Core Web Vitals – A Guide To 3-Letter Acronyms with Jason Logan

Core Web Vitals – A Guide To 3-Letter Acronyms with Jason Logan was recorded at our SEO Brunch in March 2021

Jason Logan has worked on websites for over 15 years in multiple industries, including tourism, e-commerce, and lead generation. As a technical SEO, he works heavily with the inner workings of how Google interacts with websites. Jason currently works as a technical SEO manager at resulta, a full-service Nova Scotian marketing and technology company. 

So today, I’m going to talk about CWV from GSC, specifically LCP, FID, and CLS, or as I like to refer to it, my guide to three-letter acronyms.


So, Google ran into a problem…

How can computers understand “How a User Experiences a Website?” 

The fact is, the human brain can store around 2.5 petabytes of data. That’s about 2.5 million gigabytes. So the ability for us to mimic the human brain is not even within our current storage capacity. 

So what do we do? 

Well, we’ve got to break it down as simply as possible. Sure, we’re not going to be able to make AIs, but, generally, we can get the inference of some of these items as they appear. 

What are Core Web Vitals (CWV)?

So generally speaking, we’re talking about Core Web Vitals. Core Web Vitals or CWV is a new component that will appear inside the Search Console underneath enhancements. It’s going to give you scores of good, needs improvement, or poor URLs. These are the pages affecting the user experience of clients coming to your website. And, in May, that’s going to start affecting the rankings. And that’s huge because we don’t know how significant the change will be or how much weight it will carry. 

So, what do we see here? 

Core Web Vitals are found that in the left-hand column of the search console. In it, you will find two beautiful little charts. One is for mobile, and one is for desktop, allowing you to see the separation between devices. 

Generally speaking, mobile is based on a Nexus. So, if you’re doing your testing there, that’s most likely where you’re going to see it. The desktop will be running off of approximately 1024 pixels wide. So a tiny segment of the overall view. 

That said, we are going to be talking about three things, three things of importance. We have LCP, which is all about how your page loads. You have FID, which is all about how long it takes to click on things and do things. And then you have CLS, which is all about visual stability. Does your site move around? Does it have elements making it difficult to scroll and read or leave an uncomfortable feeling when loading? 

Largest Contentful Paint (LCP)

So, we’re going to start with Largest Contentful Paint or LCP. LCP measures which object appearing in your starting viewport takes the longest to load.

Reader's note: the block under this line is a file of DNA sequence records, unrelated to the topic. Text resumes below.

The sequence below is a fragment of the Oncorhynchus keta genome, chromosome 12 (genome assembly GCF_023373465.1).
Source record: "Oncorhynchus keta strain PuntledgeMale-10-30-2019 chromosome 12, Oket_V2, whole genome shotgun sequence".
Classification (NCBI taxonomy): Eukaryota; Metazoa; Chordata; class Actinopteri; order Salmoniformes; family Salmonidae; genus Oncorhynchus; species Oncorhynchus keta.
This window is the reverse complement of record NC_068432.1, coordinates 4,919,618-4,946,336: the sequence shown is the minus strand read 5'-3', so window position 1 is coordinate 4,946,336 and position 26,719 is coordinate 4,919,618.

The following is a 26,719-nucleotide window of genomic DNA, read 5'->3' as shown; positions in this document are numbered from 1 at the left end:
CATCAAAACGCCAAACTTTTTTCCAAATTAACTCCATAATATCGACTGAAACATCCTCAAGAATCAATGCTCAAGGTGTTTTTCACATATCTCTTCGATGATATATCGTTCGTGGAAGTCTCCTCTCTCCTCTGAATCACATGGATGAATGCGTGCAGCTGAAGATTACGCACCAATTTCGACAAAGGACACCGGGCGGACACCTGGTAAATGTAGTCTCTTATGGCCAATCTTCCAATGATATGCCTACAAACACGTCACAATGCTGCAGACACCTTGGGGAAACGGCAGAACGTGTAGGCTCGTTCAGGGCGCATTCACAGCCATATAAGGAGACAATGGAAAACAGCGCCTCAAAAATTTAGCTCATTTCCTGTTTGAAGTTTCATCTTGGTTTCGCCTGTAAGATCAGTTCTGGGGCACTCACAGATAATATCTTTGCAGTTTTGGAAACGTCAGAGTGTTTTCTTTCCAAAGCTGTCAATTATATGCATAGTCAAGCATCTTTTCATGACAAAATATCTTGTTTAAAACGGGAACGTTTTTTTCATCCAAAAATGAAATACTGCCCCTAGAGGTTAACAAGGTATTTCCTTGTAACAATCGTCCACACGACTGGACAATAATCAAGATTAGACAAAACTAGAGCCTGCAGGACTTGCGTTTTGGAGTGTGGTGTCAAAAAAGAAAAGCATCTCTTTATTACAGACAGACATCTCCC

Well, okay, that’s great. But, how do you tell? 

Well, you have to take a visualized set. Take a screenshot of what your site looks like when it’s done loading and find the biggest element. See how long it takes to load. 

How long is too long?

One big thing is we’ve got a scale. Google has expectations on how long it takes for each element to load. Overall, if you’re below 2.5 seconds, you’re peachy. If it’s between 2.5 and four, it will moderately affect you. And if you’re any further, it’s probably going to hurt your ranking, eventually. 

Common issues for LCP 

Slow Server

I’m not saying you should switch your host tomorrow, but you need to consider that your code will affect how fast your page loads. And you could end up seeing these issues. 

Lazy-loading Images

A lot of popular content styles have lazy-loaded images. Lazy loading images is a fantastic thing. It’s very well thought out, except in the case of the largest contentful paint, where it can delay timing by several seconds. So you wait for all the other loaded items to come through, and you end up with a long loading element. 

What’s the fix? 

Well, just don’t lazy load the image in, or be careful about which images you’re lazy-loading. If it’s below that first section of content, it’s worth lazy-loading because it’s not on the screen. No one sees it. But if it’s within that first view of the page, for the user to know the page is loading correctly, you want to make sure that it will load at the right time. 

JavaScript Inserting Elements

The last common issue is inserting elements of JavaScript. If you have ads, or statistics, or a Google Map—any stylized pieces loaded in with JavaScript, be aware that when you add an element that needs to load, it will affect your timings overall. 

First Input Delay (FID)

Next on the list is First Input, Delay, or FID. FID measures how long it takes for the page to respond when you click on it. 

FID is the least common issue I’ve come across with any of my clients. But it does happen. 

Generally speaking, you want your site to respond as quickly as possible. Less than 100 milliseconds is usually the goal.